Demographics of British expats across the world

Demographics of British expats across the world

Demographics of British expats across the world

When it feels like you’re the only one getting up and going – you’re most certainly not alone!

Much has, and no doubt will be, written about expats from across the world arriving in the UK, but those giving up and leaving aren’t getting nearly as much media attention. According to emigration totals, even although the numbers of Brits leaving the UK and settling overseas has slowed down, some 121,000 upped stick and went in the twelve months to last September. In fact, the British expat population has been expanding over the past 30 years, with just under five million UK expatriates in 2017 as against the 3.8 million in 1990.

Surprisingly, the British government keeps no records of the number of UK expats living, working or retiring overseas, with available figures being cobbled together from destination countries’ census results. Ahead on points, the United Nations’ regular ‘global migrant stock’ set tracks the numbers of diverse nationalities living in different countries and gives a fairly clear picture of who went where from where. For example, Australia is now home to 1.35 million UK citizens, over one quarter of all British expats. In fact, Oceania is the favoured continent for Britons, with more in New Zealand and Oz’s combined total than in all the EU member states put together.

America, prior to 2016 the land of the brave and the free, has just 748,000 Brits in residence, with Canada hosting 624,000 and Spain on 309,000. Amazingly, Chile’s total of UK expats in 1990 was just 1,428 but the 2017 total reaching an astonishing 18.901 – an increase of 1,200 per cent. Asia’s done well as regards expat havens, doubling its number of UK citizens from 127,217 to 280,722 during the same time period, but Africa has seen a large number of British ex-colonials getting out and going home.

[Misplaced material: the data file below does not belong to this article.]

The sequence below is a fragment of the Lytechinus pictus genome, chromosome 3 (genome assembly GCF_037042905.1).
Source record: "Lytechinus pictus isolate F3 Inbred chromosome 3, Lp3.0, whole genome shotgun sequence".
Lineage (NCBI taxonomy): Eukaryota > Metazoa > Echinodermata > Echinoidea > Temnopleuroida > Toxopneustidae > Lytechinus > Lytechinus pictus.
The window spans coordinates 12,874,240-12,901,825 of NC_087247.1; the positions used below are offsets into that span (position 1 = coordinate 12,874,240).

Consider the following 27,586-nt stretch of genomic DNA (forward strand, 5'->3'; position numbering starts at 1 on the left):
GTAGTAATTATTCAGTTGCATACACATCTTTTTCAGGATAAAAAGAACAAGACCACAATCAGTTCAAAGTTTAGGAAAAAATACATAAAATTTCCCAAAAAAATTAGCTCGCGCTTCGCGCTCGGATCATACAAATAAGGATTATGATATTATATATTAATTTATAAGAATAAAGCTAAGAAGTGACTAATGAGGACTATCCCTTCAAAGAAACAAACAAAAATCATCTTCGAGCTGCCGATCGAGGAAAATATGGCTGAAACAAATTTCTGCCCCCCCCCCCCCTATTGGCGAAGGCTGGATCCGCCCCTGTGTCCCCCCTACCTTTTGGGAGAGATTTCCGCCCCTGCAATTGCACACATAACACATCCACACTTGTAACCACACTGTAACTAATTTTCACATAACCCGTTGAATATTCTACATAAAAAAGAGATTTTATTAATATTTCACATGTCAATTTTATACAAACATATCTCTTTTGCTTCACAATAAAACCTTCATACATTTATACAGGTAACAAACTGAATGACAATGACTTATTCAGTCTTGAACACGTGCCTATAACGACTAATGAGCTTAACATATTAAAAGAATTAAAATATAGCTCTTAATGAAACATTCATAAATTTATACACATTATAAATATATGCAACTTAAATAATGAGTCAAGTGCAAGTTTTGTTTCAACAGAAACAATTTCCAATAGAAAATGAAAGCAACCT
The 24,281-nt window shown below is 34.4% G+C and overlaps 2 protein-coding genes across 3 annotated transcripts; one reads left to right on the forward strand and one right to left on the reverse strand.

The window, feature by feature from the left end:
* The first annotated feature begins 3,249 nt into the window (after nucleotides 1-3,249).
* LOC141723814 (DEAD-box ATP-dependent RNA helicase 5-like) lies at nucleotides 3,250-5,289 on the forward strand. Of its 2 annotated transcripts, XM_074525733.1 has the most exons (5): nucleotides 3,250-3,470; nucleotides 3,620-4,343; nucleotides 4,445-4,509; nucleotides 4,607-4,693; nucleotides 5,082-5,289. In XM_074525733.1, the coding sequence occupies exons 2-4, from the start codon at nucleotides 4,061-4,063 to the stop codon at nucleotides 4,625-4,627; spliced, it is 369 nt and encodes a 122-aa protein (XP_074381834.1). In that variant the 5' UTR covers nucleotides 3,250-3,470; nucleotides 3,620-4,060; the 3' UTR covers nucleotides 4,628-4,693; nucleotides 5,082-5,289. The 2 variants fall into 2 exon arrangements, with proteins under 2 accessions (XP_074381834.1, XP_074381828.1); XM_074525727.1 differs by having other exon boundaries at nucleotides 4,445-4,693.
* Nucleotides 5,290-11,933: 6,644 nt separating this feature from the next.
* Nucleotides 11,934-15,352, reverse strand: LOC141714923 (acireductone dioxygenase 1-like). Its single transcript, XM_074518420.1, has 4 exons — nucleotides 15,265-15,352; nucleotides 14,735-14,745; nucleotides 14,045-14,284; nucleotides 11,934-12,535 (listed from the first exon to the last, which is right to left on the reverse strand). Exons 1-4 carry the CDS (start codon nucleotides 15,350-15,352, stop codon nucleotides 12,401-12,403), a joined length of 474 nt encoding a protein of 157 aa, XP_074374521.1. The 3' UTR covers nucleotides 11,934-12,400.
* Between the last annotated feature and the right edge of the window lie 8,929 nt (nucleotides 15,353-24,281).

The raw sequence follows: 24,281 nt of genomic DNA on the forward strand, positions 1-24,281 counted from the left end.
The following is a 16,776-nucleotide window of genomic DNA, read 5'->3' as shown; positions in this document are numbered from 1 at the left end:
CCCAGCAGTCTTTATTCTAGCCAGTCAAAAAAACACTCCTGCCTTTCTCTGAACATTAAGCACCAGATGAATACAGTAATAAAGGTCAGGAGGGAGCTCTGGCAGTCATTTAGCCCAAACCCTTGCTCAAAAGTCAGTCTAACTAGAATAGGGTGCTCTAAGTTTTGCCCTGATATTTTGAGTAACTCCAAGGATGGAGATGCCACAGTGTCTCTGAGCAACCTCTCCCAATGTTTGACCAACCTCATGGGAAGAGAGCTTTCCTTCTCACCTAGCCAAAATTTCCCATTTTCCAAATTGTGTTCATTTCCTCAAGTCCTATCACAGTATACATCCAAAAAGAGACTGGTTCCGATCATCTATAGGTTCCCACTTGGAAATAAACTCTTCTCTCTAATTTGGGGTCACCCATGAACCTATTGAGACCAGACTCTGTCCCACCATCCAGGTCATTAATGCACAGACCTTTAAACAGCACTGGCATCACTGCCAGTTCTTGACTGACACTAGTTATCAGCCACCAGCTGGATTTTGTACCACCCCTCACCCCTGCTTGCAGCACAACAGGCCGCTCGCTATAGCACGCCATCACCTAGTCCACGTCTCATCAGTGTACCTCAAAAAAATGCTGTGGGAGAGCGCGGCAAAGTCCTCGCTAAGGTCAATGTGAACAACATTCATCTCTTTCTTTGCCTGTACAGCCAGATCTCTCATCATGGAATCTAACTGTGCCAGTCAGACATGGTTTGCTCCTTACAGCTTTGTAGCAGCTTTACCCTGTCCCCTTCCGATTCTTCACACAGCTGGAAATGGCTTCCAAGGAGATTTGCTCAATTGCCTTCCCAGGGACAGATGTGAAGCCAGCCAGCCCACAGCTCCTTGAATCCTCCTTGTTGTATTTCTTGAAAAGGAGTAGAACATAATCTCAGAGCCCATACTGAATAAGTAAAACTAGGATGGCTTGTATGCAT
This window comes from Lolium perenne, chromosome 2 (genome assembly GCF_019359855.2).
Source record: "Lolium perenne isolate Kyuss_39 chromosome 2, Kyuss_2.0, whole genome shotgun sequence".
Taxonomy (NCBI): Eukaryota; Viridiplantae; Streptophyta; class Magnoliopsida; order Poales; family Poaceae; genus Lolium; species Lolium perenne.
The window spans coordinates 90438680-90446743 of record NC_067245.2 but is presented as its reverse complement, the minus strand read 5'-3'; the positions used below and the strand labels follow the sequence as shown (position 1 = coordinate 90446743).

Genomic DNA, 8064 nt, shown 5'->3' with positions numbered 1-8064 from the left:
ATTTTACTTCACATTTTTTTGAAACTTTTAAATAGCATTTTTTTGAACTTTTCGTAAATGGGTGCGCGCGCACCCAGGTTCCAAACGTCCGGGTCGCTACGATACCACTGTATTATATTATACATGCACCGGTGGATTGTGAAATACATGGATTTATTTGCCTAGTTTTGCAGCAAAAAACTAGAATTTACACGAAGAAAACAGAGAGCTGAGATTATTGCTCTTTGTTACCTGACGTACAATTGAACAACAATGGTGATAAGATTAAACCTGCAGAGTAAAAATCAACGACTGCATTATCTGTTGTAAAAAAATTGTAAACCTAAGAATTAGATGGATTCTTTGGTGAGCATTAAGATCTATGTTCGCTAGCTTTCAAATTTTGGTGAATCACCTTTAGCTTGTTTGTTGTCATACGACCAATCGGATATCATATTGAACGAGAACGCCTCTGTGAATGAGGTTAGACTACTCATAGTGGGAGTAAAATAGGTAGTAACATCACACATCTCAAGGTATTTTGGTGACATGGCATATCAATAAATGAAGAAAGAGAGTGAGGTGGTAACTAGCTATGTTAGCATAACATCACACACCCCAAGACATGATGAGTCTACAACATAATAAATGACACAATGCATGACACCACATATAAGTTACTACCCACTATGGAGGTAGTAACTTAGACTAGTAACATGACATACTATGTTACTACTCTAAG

One of last year’s expat surveys classified expats’ details by age, marital status and time spent overseas, coming up with an average age of ten years older than previously. The majority are in relationships, with 37 per cent having lived abroad for ten years or more. In addition, 25 per cent of Brit expats are past retirement age, and the overall reasons for leaving the country of birth were firstly a better quality of life, secondly for love and thirdly for a specific job.

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